Brownlow, A. (1). A geography of men’s fear. Geoforum, 36(5), 581–592. http://dx.doi.org/10.1016/j.geoforum.2004.11.005
Men are at significantly greater risk than women to violent crime victimization in the US, especially in the public sphere. Despite this, their fears and vulnerabilities have received considerably less attention in recent social discourse than have women. Men's risk in, and fear of, public space is overshadowed by their apparent fearlessness in public space. This paper begins to address this apparent paradox using the conceptual lenses of masculinity and control. I explore fear and fearlessness among men as objects and subjects of masculinity. Stated fearlessness among men is counterbalanced by a chronic fear of violent crime victimization. Conditioned fearlessness combines with actual risk and chronic fear to shape men's experiences in the public sphere. I study the dynamics of men's fear using data gathered from a group of young men and women in Philadelphia. Gendered differences in fear and how environments are perceived and judged as to their relative safety are demonstrated and explored. Compared to women's fears and perceived geographical vulnerabilities, the men of this study demonstrate a persistent and chronic wariness of their environmental context that precedes any judgment of perceived safety. Violence and fear among both men and women in this study is further explained as a function of racism and economic marginalization.
Focus groups indicated seclusion and isolation to be significant to female’s perceptions of fear. The study found female participants to be more fearful and insecure (especially when alone) in all the situations compared to their male counterparts. In fact, females were twice as likely to consider a situation ‘Not Safe’ even when accompanied whereas males were three times as likely to rate a situation as ‘Relatively Safe’ when alone. Males and females both considered involuntary and violent encounters with male strangers to be a source of fear and being ‘Not Alone’ significantly raised perceptions of safety. Among the attributes considered for judging the safety of a situation, females considered them all equally when judging whereas the attributes of concern for the males remained stable and relatively high (ie. Concerning) while moving from ‘Not Safe’ to ‘Safe’ with the ‘Escape’ attribute seen as more important.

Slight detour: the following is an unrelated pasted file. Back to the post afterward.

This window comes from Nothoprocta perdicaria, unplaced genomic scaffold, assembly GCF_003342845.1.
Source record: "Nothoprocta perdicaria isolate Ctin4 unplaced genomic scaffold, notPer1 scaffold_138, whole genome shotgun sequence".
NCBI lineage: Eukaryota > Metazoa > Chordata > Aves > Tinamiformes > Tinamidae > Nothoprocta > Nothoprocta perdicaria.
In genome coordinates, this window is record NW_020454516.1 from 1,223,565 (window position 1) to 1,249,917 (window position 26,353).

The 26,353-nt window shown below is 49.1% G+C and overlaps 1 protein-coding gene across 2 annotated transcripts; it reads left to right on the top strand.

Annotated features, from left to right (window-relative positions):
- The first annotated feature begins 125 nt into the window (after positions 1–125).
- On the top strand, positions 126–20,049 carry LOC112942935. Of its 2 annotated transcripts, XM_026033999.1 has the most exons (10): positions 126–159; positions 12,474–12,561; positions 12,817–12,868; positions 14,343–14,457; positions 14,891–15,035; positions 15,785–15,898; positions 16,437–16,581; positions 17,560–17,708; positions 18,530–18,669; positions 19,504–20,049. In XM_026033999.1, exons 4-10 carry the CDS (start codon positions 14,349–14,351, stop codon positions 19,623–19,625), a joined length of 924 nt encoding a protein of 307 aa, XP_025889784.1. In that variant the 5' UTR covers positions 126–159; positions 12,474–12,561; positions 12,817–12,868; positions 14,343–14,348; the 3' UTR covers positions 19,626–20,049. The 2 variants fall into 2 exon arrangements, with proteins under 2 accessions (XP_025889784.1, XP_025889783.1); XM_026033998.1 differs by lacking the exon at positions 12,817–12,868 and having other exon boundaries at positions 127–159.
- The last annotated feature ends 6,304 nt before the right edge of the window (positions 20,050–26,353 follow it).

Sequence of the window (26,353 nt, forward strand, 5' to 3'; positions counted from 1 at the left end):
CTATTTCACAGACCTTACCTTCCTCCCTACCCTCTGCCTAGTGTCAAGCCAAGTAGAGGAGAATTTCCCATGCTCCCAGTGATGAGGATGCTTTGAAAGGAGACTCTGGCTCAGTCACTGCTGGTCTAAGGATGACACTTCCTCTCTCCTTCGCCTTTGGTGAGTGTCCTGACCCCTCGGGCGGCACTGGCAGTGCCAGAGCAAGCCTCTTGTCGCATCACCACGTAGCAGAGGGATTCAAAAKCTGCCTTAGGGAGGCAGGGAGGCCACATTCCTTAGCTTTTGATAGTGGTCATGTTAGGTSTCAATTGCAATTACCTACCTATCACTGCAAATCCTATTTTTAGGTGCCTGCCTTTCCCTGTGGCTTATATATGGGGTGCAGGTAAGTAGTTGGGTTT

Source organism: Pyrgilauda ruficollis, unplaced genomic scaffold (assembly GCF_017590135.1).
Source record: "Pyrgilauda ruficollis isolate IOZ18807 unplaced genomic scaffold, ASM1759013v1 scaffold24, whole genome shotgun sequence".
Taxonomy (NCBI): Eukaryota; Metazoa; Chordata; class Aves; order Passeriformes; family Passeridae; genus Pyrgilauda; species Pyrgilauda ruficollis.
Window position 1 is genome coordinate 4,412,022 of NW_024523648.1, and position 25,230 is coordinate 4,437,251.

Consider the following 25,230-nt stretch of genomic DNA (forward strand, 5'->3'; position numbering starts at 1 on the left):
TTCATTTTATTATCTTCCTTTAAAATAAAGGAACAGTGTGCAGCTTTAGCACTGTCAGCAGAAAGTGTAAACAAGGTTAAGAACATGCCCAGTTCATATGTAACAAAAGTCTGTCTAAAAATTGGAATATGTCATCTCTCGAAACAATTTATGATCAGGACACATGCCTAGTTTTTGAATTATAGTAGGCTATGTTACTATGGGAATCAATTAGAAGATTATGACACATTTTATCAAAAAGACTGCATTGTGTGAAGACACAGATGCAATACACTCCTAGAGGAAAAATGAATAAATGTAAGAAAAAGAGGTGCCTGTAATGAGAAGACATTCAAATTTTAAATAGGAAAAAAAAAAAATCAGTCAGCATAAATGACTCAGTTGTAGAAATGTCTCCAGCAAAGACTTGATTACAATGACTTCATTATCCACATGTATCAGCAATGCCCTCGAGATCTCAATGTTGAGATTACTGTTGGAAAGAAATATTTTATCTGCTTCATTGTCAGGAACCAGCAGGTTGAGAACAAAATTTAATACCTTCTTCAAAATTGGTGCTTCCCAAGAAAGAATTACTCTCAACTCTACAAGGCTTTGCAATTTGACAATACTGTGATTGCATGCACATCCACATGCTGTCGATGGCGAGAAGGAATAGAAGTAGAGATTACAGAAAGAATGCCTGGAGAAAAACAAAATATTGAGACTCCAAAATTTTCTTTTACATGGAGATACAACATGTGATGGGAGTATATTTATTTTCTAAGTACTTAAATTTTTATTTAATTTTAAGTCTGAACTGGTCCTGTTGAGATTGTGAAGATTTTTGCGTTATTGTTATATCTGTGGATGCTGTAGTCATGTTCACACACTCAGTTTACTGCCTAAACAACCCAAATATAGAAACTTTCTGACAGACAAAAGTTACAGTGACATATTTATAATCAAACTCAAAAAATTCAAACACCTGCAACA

Description of method used in the article
Data were collected with, focus groups and photo elicitation with two Likert scale responses. Participants ranged in age from 15-18 with 28 black males and black 36 females recruited from a summer environmental education program at Cobbs Creek Park. Focus groups were single-sex, had five to eight people and lasted 45 and 90 minutes discussing fear and safety in the park. Participants were shown 13 images of the park taken at different locations depicting different landscapes and socio-spatial situations. The images were ranked for overall Safety (1= Safe, 5= Not Safe) and relative safety if they were Alone or Not Alone. Additionally, participants were asked to rank three different physical attributes (vision, seclusion, and escape) in the landscape to indicate their Concern (1= Not Concerning, 5= Very Concerning). These concern values were averaged to indicate the significance of those attributes if the situation in considered Safe or Not Safe.
Of practical use